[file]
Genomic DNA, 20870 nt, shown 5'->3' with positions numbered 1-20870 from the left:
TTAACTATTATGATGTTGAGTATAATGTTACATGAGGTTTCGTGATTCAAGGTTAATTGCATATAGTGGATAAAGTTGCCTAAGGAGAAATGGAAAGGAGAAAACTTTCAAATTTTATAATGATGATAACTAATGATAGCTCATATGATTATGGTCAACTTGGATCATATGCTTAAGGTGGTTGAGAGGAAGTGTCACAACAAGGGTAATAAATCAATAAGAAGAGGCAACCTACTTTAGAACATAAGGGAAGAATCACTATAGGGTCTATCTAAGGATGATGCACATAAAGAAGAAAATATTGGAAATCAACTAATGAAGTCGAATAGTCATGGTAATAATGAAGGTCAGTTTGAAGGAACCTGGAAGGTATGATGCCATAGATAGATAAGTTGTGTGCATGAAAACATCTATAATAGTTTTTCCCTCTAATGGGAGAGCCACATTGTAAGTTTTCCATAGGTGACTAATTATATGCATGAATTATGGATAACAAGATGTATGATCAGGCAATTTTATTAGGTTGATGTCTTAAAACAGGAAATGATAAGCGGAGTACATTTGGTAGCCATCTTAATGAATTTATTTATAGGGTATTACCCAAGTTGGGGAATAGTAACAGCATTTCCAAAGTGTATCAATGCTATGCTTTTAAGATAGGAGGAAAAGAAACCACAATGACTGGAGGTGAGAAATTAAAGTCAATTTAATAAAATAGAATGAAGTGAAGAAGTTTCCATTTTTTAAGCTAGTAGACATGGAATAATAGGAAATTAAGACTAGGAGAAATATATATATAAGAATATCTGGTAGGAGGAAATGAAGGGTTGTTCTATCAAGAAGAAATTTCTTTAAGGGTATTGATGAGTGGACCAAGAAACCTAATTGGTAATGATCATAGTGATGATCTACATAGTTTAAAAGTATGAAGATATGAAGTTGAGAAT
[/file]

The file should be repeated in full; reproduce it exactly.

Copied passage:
Genomic DNA, 20870 nt, shown 5'->3' with positions numbered 1-20870 from the left:
TTAACTATTATGATGTTGAGTATAATGTTACATGAGGTTTCGTGATTCAAGGTTAATTGCATATAGTGGATAAAGTTGCCTAAGGAGAAATGGAAAGGAGAAAACTTTCAAATTTTATAATGATGATAACTAATGATAGCTCATATGATTATGGTCAACTTGGATCATATGCTTAAGGTGGTTGAGAGGAAGTGTCACAACAAGGGTAATAAATCAATAAGAAGAGGCAACCTACTTTAGAACATAAGGGAAGAATCACTATAGGGTCTATCTAAGGATGATGCACATAAAGAAGAAAATATTGGAAATCAACTAATGAAGTCGAATAGTCATGGTAATAATGAAGGTCAGTTTGAAGGAACCTGGAAGGTATGATGCCATAGATAGATAAGTTGTGTGCATGAAAACATCTATAATAGTTTTTCCCTCTAATGGGAGAGCCACATTGTAAGTTTTCCATAGGTGACTAATTATATGCATGAATTATGGATAACAAGATGTATGATCAGGCAATTTTATTAGGTTGATGTCTTAAAACAGGAAATGATAAGCGGAGTACATTTGGTAGCCATCTTAATGAATTTATTTATAGGGTATTACCCAAGTTGGGGAATAGTAACAGCATTTCCAAAGTGTATCAATGCTATGCTTTTAAGATAGGAGGAAAAGAAACCACAATGACTGGAGGTGAGAAATTAAAGTCAATTTAATAAAATAGAATGAAGTGAAGAAGTTTCCATTTTTTAAGCTAGTAGACATGGAATAATAGGAAATTAAGACTAGGAGAAATATATATATAAGAATATCTGGTAGGAGGAAATGAAGGGTTGTTCTATCAAGAAGAAATTTCTTTAAGGGTATTGATGAGTGGACCAAGAAACCTAATTGGTAATGATCATAGTGATGATCTACATAGTTTAAAAGTATGAAGATATGAAGTTGAGAAT